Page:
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Small Cottages Help Homeless In Spokane

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Doug Nadvornick
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A small cottage village in northwest Spokane is providing shelter to some formerly homeless people.

There are 24 cottages just off Northwest Boulevard in Spokane built by the organization Transitions, which works with the homeless community to find shelter, and provide job training and other services.

Transitions Executive Director Edie Rice-Sauer says the group had toyed with various ideas on how to use the two-acre property, including a community garden or orchard, but thought actual housing would be the best use.

The cottages, ranging in size from 475 to 1,000 square feet, were constructed under the city’s cottage zoning ordinance, which allows for infill in vacant areas of the city with no housing.

Financing for the project came from the state, the U.S. Department of Housing and Urban Development, local private foundations and individuals and a capital campaign.

Rice-Sauer says the main thrust was to make the cottages affordable to those who had no other housing options.

“They pay 30% of their income, so it varies a bit on what their income is, for example, if they have Social Security, or maybe funding from the state. It’s just 30% of that. And those funds then help us hire case managers. So this is a little different in that we have case managers on site. Staff members are here to help people figure out if they need some medical treatment, or maybe some mental health care, or maybe they're having some issues with drinking or drugging, and so our staff is responsible for those kinds of concerns,” she said.

The program was offered to those who were homeless and make less than 50% of the community’s median income. Residents are allowed to stay as long as their income meets the guidelines.

There are six studio apartments for singles, as well as two- or three-bedroom cottages for small families. The cottages opened last September and were filled by November. Rice-Sauer says neighbors to the new project for the homeless have been general supportive, and there have been no major problems.

One who moved in to her first home was Miriah Meghan Payne, who says she was living on the streets and addicted to drugs before she ended up in community court after being arrested. There she met someone from Transitions who got her assistance. She was able to kick her addiction, and now, with a place to call her own, she has hope for the future.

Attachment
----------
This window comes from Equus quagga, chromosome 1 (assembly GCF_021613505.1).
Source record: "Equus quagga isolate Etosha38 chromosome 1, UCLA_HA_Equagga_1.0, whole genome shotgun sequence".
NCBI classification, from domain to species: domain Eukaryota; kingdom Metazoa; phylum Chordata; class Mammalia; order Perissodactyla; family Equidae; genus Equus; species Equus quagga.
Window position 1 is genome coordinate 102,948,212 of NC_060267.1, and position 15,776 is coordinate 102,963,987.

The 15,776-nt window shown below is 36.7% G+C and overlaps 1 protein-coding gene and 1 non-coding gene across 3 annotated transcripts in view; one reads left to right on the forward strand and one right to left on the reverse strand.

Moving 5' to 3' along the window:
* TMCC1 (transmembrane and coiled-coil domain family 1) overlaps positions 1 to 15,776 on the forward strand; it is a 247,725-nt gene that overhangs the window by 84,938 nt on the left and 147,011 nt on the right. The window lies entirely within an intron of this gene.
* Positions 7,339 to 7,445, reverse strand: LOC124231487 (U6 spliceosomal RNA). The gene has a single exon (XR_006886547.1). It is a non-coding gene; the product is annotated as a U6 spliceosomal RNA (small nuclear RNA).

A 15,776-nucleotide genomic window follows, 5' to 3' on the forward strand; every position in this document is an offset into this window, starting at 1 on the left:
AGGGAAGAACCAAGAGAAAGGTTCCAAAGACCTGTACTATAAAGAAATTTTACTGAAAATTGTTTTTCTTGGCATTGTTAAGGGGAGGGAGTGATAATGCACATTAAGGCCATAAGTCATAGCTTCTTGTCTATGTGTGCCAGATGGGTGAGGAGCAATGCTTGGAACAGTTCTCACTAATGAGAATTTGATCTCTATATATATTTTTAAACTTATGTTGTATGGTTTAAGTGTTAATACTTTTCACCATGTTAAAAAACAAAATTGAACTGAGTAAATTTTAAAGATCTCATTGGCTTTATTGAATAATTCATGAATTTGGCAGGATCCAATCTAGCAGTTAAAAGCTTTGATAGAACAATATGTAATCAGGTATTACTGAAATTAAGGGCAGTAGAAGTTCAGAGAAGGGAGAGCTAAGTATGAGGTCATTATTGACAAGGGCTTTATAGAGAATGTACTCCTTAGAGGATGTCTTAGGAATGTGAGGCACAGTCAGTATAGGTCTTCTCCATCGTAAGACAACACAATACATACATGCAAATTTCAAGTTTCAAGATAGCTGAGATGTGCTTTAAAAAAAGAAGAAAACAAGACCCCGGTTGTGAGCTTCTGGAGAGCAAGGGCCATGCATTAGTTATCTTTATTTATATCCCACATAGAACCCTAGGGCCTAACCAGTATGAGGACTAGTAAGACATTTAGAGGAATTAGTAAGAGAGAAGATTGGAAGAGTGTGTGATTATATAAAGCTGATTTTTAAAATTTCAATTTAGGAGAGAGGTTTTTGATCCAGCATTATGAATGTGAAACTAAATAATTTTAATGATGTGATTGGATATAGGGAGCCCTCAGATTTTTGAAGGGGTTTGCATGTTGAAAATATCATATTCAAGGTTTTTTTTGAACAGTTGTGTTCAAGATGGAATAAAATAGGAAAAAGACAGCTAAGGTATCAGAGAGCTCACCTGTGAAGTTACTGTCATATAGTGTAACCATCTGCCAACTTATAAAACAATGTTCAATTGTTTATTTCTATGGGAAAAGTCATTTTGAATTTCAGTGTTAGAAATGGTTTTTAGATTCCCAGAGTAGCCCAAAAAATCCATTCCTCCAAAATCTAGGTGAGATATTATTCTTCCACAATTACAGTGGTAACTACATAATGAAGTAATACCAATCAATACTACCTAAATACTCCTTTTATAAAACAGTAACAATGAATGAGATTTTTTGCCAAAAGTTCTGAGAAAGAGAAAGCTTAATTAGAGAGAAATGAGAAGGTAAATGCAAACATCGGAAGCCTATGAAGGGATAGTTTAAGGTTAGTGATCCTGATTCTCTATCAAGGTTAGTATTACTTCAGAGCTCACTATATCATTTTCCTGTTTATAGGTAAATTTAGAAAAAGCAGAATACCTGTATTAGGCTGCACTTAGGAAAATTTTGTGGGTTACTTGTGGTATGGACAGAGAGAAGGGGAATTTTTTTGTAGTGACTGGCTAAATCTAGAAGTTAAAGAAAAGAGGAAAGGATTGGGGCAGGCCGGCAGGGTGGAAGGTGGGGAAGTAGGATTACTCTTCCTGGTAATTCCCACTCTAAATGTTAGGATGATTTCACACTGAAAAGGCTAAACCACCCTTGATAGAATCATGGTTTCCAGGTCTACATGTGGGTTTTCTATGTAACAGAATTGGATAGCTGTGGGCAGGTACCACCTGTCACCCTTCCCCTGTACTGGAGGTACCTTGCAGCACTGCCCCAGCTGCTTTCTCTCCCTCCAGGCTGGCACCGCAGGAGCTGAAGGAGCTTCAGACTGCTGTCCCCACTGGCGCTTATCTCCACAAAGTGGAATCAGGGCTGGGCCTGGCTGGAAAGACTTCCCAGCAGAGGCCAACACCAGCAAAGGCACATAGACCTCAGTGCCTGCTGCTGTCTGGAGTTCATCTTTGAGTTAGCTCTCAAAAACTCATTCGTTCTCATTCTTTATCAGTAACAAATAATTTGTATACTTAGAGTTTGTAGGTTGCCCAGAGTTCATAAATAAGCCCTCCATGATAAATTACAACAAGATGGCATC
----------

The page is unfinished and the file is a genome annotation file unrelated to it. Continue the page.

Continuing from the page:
“They‘ve made a big impact on my life. They make life so amazing and so much happier, it gives me a lot of confidence to come home to my own apartment, and have my own job, and I have a lot more confidence in myself," she said.

Miriah is also in an on-the-job training program with Transitions, where she is learning to become a barista.

The Transitions staff has also tried to instill a sense of community by holding holiday events like Christmas celebrations in a common room.

Rice-Sauer says the budget for the program will be tight for the next 15 years, but they set up the venture so it is a limited liability corporation, where the investors get tax credits.

It’s estimated that for every 100 low income families who need housing in Spokane, there are only 12 housing units available.

On March 20 SPR will host a live forum on homelessness in Spokane, and also take a look at options for more housing in our community.

 

 

Steve was part of the Spokane Public Radio family for many years before he came on air in 1999. His wife, Laurie, produced Radio Ethiopia in the late 1980s through the '90s, and Steve used to “lurk in the shadowy world” of Weekend SPR. Steve has done various on air shifts at the station, including nearly 15 years as the local Morning Edition host. Currently, he is the voice of local weather and news during All Things Considerd, writing, editing, producing and/or delivering newscasts and features for both KPBX and KSFC. Aside from SPR, Steve ,who lives in the country, enjoys gardening, chickens, playing and listening to music, astronomy, photography, sports cars and camping.